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Bolstering Business: It is strategy that ultimately matters

Sentinel Digital DeskBy : Sentinel Digital Desk

  |  5 May 2015 12:00 AM GMT

Dr B K Mukhopadhyay

We are now living in a chaotic transition period of a new age defined by global competition, rampant change, faster flow of information and communication, increasing business complexity, and pervasive globalization. The pace of change has become so rapid that it took a different type of firms to be domint and to be marked in an entirely new era of business. This new environment is also characterized by ‘more far-reaching technological advances, and a consumer who has adjusted to this quicker pace and whose fickle preferences are revised with the speed of a television commercial.’ Charles Darwin was quite right in saying that it’s neither the strongest nor most intelligent of the species that survive; it is the one most adaptable to change. In the world of business this is applicable in the same way.

In fact it is jet speeded changes in competition, technology, and workforce values that are compelling organizations to search for new and more human ways of increasing productivity and competitiveness. The biggest changes have been due to the impact of information and communication technology. The ability to access vast information resources within a matter of minutes and to communicate across huge distances at ever lower costs and improving quality and convenience is transforming the way people and companies interact. Virtually, it is becoming harder to achieve market leadership and to stay on top.

Undoubtedly, business space, technologies, processes, business models as well have turned out to be more complex - new characteristics are added frequently [subtracted infrequently]. The dimensions of business space keep increasing, adding complexity, while at the same time furnishing attractive new opportunities for those who can successfully vigate in the new environment. This complexity, in turn, also inhibits greater size and greater value creation.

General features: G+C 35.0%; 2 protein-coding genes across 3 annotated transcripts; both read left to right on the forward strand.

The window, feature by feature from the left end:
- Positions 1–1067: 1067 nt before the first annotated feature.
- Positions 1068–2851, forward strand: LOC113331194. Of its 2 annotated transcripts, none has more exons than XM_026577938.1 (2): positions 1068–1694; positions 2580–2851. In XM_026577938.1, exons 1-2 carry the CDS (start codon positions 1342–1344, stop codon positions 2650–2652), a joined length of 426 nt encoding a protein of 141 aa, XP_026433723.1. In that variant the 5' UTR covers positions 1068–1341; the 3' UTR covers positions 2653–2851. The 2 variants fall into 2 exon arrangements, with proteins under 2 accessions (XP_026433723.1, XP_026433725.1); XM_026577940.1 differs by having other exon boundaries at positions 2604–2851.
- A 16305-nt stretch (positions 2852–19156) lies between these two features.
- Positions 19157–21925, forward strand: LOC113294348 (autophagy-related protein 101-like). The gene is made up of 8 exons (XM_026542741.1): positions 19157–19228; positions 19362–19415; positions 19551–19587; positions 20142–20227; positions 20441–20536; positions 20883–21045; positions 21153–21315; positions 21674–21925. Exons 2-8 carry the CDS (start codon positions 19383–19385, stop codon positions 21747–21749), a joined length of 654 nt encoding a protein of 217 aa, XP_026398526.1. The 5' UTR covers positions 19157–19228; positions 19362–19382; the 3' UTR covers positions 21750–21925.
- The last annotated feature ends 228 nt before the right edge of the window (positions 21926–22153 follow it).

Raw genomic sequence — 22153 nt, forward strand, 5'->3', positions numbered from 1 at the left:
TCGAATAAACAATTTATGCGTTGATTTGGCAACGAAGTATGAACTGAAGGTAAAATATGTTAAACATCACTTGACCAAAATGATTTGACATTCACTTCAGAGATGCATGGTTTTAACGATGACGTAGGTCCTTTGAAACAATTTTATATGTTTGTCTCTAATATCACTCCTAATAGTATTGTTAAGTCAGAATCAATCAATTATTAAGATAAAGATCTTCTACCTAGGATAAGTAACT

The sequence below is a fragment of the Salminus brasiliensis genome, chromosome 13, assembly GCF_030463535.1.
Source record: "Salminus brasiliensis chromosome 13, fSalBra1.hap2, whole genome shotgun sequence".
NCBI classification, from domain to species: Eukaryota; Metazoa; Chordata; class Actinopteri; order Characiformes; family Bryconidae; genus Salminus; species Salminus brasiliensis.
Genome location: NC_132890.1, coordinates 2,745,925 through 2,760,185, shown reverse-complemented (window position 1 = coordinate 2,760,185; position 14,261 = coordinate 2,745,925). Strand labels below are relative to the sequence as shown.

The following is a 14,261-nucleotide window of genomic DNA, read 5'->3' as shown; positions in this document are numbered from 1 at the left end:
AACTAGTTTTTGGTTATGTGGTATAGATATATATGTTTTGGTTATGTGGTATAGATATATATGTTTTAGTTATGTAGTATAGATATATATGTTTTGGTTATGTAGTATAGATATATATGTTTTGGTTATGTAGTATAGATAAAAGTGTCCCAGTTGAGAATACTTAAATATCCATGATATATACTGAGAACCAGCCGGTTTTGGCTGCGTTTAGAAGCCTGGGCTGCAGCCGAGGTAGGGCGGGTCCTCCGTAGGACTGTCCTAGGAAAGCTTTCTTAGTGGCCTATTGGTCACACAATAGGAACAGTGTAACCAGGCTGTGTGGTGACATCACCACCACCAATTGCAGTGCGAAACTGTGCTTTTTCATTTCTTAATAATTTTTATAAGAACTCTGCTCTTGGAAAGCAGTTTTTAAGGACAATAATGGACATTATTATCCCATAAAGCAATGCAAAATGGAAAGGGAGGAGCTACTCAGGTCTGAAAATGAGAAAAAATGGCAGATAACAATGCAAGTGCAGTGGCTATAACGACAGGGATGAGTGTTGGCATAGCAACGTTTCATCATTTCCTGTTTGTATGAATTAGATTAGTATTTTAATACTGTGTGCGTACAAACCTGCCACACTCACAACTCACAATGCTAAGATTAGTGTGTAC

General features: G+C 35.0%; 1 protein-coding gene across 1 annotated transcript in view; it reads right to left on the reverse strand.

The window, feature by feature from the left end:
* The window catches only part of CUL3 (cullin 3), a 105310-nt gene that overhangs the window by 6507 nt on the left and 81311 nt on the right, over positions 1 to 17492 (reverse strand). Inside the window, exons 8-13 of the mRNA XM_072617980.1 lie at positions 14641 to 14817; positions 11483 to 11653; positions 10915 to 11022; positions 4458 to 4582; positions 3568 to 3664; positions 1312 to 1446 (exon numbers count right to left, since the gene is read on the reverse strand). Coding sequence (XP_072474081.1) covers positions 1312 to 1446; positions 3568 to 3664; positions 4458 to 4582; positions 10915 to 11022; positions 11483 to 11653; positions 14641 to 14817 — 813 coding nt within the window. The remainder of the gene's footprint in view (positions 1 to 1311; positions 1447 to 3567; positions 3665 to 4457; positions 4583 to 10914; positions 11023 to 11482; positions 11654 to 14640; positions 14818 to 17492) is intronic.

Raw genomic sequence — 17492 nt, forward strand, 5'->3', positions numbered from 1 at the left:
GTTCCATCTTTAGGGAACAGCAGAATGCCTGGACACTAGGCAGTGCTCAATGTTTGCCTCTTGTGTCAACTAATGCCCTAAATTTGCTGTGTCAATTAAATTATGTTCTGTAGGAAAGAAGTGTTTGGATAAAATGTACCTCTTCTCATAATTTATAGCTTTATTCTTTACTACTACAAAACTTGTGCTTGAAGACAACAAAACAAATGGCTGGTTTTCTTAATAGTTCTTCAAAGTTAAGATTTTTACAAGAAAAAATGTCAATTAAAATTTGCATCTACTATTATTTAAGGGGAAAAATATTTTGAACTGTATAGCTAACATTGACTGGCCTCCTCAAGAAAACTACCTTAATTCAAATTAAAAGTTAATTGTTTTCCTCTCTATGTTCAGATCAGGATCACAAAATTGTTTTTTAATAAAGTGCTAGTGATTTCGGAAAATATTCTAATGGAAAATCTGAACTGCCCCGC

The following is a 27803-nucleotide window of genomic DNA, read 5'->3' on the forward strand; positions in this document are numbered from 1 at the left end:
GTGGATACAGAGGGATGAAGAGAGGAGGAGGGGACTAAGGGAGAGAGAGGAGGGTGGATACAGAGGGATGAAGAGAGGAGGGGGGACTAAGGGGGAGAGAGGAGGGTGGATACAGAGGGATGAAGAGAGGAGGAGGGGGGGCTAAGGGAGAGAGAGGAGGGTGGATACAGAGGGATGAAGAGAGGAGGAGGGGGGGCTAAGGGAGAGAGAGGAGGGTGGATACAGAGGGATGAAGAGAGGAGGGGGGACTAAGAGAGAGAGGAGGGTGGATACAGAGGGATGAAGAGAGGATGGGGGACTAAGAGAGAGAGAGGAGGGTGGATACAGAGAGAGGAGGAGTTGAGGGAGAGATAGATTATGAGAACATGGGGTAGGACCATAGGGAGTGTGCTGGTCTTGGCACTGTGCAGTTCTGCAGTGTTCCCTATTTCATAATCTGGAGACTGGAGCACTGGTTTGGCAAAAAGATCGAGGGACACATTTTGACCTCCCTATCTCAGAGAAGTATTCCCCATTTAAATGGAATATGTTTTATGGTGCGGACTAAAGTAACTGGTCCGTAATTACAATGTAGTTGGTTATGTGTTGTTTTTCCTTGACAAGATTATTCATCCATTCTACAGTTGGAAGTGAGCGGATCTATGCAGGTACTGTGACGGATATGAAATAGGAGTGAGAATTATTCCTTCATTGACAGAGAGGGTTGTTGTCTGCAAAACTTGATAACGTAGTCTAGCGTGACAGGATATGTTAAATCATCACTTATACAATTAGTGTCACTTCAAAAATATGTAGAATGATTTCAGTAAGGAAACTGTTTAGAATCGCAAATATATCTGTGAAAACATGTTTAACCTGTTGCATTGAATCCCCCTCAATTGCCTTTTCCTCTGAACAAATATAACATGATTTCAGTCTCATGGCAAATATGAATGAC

Side by side, in the emerging era of over communication and hyper-competition, people are overwhelmed by choice – choice of information, ideas, products, and services. Information is becoming readily available around the globe at an unprecedented pace. Customers, competitors, and innovators have instant access to each other. The result - technological change, especially change in information and communication technology, delivered the Information Age and converted it to the Knowledge Age.

In this age of innovention (innovation plus invention) the structure of trade vis-à-vis competition has been changing at a fast and consistent rate, where one technology is being replaced by the other treating the globe as an extended village. Intense competition has become a way of life simultaneously with the implicit and explicit risk factors. On the one hand the challenge is there to retain the customer, while on the other the fears of unexpected loss arising out of the complex risk factors loom large. turally, it is increasingly more difficult to keep the head above water. It is also crystal clear that the same strategy cannot bring success over passage of time.

Business processes must become more mature and the Institution must be able to deliver higher performance-spatially, temporally, hierarchically and functiolly. Obviously, to achieve the same the starting point is designing [the comprehensiveness of the specifications as to how the process is to executed]; followed by the performers [people executing the process based on skill and knowledge]; owner [persons shouldering the responsibility for the process as well as the results]; infrastructure [information/MIS that support the process]; and of course the metrics [the measures the company uses to track the process’s performance].